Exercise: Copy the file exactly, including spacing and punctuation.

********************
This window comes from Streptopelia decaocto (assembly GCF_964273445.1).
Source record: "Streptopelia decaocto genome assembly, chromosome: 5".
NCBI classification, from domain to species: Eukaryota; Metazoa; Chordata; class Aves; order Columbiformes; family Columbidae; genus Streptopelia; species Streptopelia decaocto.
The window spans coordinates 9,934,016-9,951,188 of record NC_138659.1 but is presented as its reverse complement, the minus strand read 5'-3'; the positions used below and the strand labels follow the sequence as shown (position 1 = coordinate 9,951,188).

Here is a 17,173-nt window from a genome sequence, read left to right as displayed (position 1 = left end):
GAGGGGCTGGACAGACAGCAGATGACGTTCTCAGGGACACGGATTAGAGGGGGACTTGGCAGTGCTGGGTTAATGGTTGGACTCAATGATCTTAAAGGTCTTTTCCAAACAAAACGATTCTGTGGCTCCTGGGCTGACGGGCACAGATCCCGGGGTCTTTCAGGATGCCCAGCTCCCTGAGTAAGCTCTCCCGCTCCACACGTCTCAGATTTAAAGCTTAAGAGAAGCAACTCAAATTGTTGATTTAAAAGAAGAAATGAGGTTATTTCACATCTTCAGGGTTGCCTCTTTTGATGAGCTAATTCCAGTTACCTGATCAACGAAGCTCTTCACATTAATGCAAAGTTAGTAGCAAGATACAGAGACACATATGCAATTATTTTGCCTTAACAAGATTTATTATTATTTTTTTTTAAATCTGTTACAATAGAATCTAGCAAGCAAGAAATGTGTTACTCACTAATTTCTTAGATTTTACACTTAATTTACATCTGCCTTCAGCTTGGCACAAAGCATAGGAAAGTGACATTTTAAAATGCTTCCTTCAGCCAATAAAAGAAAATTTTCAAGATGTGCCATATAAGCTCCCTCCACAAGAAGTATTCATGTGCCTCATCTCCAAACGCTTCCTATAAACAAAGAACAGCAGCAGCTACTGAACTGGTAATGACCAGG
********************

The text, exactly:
This window comes from Streptopelia decaocto (assembly GCF_964273445.1).
Source record: "Streptopelia decaocto genome assembly, chromosome: 5".
NCBI classification, from domain to species: Eukaryota; Metazoa; Chordata; class Aves; order Columbiformes; family Columbidae; genus Streptopelia; species Streptopelia decaocto.
The window spans coordinates 9,934,016-9,951,188 of record NC_138659.1 but is presented as its reverse complement, the minus strand read 5'-3'; the positions used below and the strand labels follow the sequence as shown (position 1 = coordinate 9,951,188).

Here is a 17,173-nt window from a genome sequence, read left to right as displayed (position 1 = left end):
GAGGGGCTGGACAGACAGCAGATGACGTTCTCAGGGACACGGATTAGAGGGGGACTTGGCAGTGCTGGGTTAATGGTTGGACTCAATGATCTTAAAGGTCTTTTCCAAACAAAACGATTCTGTGGCTCCTGGGCTGACGGGCACAGATCCCGGGGTCTTTCAGGATGCCCAGCTCCCTGAGTAAGCTCTCCCGCTCCACACGTCTCAGATTTAAAGCTTAAGAGAAGCAACTCAAATTGTTGATTTAAAAGAAGAAATGAGGTTATTTCACATCTTCAGGGTTGCCTCTTTTGATGAGCTAATTCCAGTTACCTGATCAACGAAGCTCTTCACATTAATGCAAAGTTAGTAGCAAGATACAGAGACACATATGCAATTATTTTGCCTTAACAAGATTTATTATTATTTTTTTTTAAATCTGTTACAATAGAATCTAGCAAGCAAGAAATGTGTTACTCACTAATTTCTTAGATTTTACACTTAATTTACATCTGCCTTCAGCTTGGCACAAAGCATAGGAAAGTGACATTTTAAAATGCTTCCTTCAGCCAATAAAAGAAAATTTTCAAGATGTGCCATATAAGCTCCCTCCACAAGAAGTATTCATGTGCCTCATCTCCAAACGCTTCCTATAAACAAAGAACAGCAGCAGCTACTGAACTGGTAATGACCAGG